Real estate investment trusts and related exchange traded funds are capitalizing on the low interest-rate environment, and the market could find further support ahead as REITs become the newest S&P 500 sector.
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REITs are firms that trade like a stock and invest in real estate directly through property ownership or mortgages. Consequently, company revenue is largely generated through rents or interest on loans. To qualify for special tax considerations, the asset also distributes the majority of income, about 90% of taxable profits, to investors as dividends, which has made the asset an attractive alternative for income seekers.
A Federal Reserve interest rate hike is the largest risk the REITs industry has faced. While the high dividend yields in REITs are attractive in a low-rate environment, the asset is less enticing once safer Treasuries show higher rates. Moreover, as rates rise, REIT interest payments also rise, so firms are left with less cash flow available for dividends.
For now, REITs have been rebounding after a dovish Fed anticipated only two rate hikes this year from a previously expected four increases. The weak April jobs report has also fueled expectations that the economy may not be strong enough to support further rate hikes, potentially diminishing the likelihood the Fed would change its benchmark rates in the upcoming June meeting. If the Fed does decide to push off interest rate normalization, investors may continue to steer toward REITs for yields.
Further supporting the REITs outlook, the S&P Dow Jones Indices stated it would add an 11th sector to its Global Industry Classification Standard, creating a new Real Estate Sector from the Financial Sector. The changes to the S&P 500 index is expected to be implemented after the close of business on September 16, 2016. The changes will impact the way investors conduct sector investing and potentially add an additional $100 billion or more into the newly formed REIT sector as fund managers re-allocate assets in response to their sector investment guidelines.
For diversified REITs exposure, investors have looked at broad options like Vanguard REIT ETF (VNQ) and iShares Dow Jones US Real Estate Index Fund (IYR). VNQ tries to reflect the performance of the MSCI US REIT Index, which includes all domestic REITs from the broader MSCI U.S. Investable Market 2500 Index. However, mortgage REITs and non-real-estate specialty REITs are not included. The fund's sub-sector breakdown includes diversified REITs 8.0%, health care REITs 12.0%, hotel & resort REITs 5.5%, industrial REITs 4.5%, office REITs 12.0%, residential REITs 16.5%, retail REITs 24.9% and specialized REITs 16.5%. The ETF has a 0.12% expense ratio and a 4.32% 12-month yield.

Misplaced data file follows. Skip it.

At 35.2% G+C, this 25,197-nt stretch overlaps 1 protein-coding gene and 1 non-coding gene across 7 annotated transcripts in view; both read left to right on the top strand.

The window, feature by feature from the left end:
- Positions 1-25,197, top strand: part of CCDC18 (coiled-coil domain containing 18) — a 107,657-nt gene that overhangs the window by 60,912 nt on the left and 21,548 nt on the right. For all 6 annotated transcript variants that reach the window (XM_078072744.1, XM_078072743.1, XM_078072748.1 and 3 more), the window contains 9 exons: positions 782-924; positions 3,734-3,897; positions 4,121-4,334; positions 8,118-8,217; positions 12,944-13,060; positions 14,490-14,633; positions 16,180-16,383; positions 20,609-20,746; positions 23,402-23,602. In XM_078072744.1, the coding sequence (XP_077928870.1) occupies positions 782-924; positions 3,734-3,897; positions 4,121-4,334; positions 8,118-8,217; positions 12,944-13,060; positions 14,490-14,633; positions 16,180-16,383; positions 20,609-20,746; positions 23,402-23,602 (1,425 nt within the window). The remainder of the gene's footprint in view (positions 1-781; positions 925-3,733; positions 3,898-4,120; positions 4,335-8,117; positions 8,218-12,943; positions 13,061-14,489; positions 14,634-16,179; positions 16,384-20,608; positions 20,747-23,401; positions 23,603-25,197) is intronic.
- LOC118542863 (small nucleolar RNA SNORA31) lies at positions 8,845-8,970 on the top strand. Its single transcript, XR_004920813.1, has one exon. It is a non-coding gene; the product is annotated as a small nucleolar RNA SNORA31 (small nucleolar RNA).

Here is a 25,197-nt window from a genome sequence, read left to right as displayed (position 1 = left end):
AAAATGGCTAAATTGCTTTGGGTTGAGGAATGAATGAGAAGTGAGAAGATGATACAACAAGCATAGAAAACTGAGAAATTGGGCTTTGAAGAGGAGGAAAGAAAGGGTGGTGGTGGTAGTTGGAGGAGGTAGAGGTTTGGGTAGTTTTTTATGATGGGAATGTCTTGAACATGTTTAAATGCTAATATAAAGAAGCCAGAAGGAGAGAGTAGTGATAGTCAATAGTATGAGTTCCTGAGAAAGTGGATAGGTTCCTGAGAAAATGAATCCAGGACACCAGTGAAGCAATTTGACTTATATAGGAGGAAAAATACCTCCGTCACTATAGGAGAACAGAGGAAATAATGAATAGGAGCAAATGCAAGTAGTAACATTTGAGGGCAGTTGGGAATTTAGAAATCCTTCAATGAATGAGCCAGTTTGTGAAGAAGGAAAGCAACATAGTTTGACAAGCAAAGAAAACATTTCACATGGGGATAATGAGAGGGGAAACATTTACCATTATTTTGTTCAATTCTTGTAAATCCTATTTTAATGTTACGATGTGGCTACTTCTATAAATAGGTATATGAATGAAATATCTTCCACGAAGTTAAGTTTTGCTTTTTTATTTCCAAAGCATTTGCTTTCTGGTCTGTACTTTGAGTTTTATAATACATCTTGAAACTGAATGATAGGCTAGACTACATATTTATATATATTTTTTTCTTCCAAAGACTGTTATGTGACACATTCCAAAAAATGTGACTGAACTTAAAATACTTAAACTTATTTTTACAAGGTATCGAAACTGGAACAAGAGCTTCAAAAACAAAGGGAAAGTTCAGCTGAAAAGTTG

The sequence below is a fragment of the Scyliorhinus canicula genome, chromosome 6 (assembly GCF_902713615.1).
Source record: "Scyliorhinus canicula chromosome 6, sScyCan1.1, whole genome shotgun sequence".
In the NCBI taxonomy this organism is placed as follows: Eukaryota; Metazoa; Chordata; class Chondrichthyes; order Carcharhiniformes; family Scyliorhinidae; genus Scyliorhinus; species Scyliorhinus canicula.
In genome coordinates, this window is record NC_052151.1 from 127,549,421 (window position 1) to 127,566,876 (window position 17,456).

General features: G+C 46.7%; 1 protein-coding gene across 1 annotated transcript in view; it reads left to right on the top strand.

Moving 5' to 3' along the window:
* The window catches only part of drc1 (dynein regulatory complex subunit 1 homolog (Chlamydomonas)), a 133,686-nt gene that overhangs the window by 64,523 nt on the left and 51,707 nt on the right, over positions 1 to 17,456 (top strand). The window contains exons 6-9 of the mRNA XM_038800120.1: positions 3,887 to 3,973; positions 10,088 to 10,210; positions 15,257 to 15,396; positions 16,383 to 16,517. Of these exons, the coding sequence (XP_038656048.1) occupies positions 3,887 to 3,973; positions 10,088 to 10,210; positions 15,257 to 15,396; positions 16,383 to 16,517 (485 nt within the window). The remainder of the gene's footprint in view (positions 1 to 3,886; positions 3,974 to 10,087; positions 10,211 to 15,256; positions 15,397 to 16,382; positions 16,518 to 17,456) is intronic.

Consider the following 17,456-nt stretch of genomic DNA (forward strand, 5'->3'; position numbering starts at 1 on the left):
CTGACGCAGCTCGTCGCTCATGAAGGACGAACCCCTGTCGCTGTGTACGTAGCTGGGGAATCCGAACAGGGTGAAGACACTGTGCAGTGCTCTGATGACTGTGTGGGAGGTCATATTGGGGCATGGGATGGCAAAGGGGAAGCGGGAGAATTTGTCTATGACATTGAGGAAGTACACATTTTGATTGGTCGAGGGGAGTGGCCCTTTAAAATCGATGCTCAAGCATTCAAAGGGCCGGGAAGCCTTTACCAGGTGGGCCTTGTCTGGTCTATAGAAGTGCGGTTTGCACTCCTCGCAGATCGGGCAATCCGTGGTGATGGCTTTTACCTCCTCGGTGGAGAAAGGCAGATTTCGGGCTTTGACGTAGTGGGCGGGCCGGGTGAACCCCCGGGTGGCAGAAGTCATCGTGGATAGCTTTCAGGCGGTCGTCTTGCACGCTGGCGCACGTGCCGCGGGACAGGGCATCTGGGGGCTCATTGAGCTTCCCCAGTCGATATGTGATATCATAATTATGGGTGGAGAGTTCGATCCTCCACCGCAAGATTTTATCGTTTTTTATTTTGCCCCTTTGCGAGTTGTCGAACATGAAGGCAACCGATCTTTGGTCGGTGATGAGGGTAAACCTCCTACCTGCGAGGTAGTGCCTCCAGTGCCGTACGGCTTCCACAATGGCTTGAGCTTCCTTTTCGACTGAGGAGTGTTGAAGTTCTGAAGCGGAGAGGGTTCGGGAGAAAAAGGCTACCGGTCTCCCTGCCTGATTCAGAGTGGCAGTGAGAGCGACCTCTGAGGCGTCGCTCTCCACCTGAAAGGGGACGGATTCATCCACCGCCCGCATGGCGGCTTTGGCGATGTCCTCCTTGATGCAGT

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The broader IYR tracks the Dow Jones U.S. Real Estate Index, which holds all domestic REITs, including mortgage REITs and non-real-estate specialty REITs. Sub-sector weights include specialized REITs 26.8%, retail REITs 20.0%, residential REITs 13.4%, office REITs 10.1%, health care REITs 9.7%, diversified REITs 5.1%, mortgage REITs 4.7%, hotel & resort REITs 3.9%, industrial REITs and real estate services 2.1%. IYR has a 0.43% expense ratio and a 4.17% 12-month yield.
Alternatively, investors may also consider targeted REIT ETF options. For instance, the iShares Mortgage Real Estate Capped ETF (REM) and VanEck Vectors Mortgage REIT Income ETF (MORT) focus on mortgage REITs or mREITs. REM has a 0.48% expense ratio and a 11.39% 12-month yield. MORT shows a 0.41% expense ratio and a 9.61% 12-month yield.
While REM and MORT offer attractive high yields, mortgage REITs are more susceptible to rising interest rate risks and a flattening yield curve. Mortgage REITs generate revenue by using leverage to capitalize on the spread between short- and long-term interest rates. Consequently, if short-term rates rise or long-term rates decline, the diminished spread would hurt mREITs.
Additionally, investors may also be interested in international REIT ETF exposure as foreign central banks engage in zero or negative interest rate policies. With global central banks depressing rates, foreign investors may turn to riskier assets, like REITs, in search of better income sources. Consequently, the greater demand could support gains in international REIT ETFs, such as the SPDR Dow Jones International Real Estate ETF (RWX) and Vanguard Global ex-U.S. Real Estate ETF (VNQI).
RWX, which tracks the Dow Jones Global ex-U.S. Select Real Estate Securities Index, includes large a hefty 23.4% tilt toward Japan and 31.6% to Europe, areas where central banks have enacted negative interest rate policies. Additionally, the fund includes 15.4% to Australia, which recently saw interest rates cut to a new low. The ETF has a 0.59% expense ratio and a 2.70% 12-month yield.
VNQI, which follows the S&P Global ex-U.S. Property Index, also includes 24.3% Japan, 26.1% developed Europe and 11.3% Australia exposure. The fund has a 0.18% expense ratio and a 2.78% 12-month yield.
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